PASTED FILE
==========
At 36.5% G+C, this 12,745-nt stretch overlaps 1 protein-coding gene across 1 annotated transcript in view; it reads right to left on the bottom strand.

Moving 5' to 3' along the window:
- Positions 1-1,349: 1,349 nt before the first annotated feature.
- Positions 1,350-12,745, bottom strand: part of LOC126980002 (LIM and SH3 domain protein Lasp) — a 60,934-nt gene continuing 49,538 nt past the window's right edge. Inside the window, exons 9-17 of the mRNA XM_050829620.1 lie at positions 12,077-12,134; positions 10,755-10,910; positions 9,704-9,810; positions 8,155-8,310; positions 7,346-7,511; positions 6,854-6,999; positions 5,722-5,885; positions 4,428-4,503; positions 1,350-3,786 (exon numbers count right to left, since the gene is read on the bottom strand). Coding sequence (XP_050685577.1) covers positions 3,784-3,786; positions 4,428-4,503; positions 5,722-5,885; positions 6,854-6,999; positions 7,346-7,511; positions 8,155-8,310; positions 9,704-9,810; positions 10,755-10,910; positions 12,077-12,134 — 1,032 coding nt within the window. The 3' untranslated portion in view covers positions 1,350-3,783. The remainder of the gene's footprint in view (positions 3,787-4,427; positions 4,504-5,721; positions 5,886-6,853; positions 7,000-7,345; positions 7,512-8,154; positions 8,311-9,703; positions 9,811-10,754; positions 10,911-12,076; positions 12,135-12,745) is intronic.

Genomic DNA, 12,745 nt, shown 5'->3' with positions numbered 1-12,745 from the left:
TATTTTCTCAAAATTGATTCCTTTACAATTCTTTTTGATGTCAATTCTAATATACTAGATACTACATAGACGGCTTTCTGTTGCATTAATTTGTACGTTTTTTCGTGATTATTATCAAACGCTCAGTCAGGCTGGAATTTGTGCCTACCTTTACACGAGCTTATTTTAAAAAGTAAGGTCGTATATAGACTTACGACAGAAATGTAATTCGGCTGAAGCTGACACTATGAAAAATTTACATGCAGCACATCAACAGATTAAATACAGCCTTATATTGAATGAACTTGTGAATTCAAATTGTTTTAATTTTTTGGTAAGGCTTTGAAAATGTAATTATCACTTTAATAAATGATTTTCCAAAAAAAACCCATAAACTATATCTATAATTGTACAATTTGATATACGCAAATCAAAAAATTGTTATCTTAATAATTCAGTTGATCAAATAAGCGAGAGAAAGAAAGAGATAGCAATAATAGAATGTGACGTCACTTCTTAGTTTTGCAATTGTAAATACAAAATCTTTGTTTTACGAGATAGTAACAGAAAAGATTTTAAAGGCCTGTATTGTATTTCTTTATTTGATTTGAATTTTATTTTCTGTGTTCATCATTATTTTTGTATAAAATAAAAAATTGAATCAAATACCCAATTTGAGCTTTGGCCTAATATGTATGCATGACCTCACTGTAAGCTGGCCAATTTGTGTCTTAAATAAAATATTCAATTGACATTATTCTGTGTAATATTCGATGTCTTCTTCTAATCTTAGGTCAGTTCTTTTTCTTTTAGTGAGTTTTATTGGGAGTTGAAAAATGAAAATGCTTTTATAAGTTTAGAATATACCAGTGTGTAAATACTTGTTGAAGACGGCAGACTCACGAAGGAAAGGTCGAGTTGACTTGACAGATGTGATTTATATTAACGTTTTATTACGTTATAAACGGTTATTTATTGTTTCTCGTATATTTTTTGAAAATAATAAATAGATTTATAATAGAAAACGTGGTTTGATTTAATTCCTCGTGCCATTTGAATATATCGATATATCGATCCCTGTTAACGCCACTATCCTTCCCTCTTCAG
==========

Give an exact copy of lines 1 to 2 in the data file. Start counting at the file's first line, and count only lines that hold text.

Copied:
At 36.5% G+C, this 12,745-nt stretch overlaps 1 protein-coding gene across 1 annotated transcript in view; it reads right to left on the bottom strand.

Moving 5' to 3' along the window: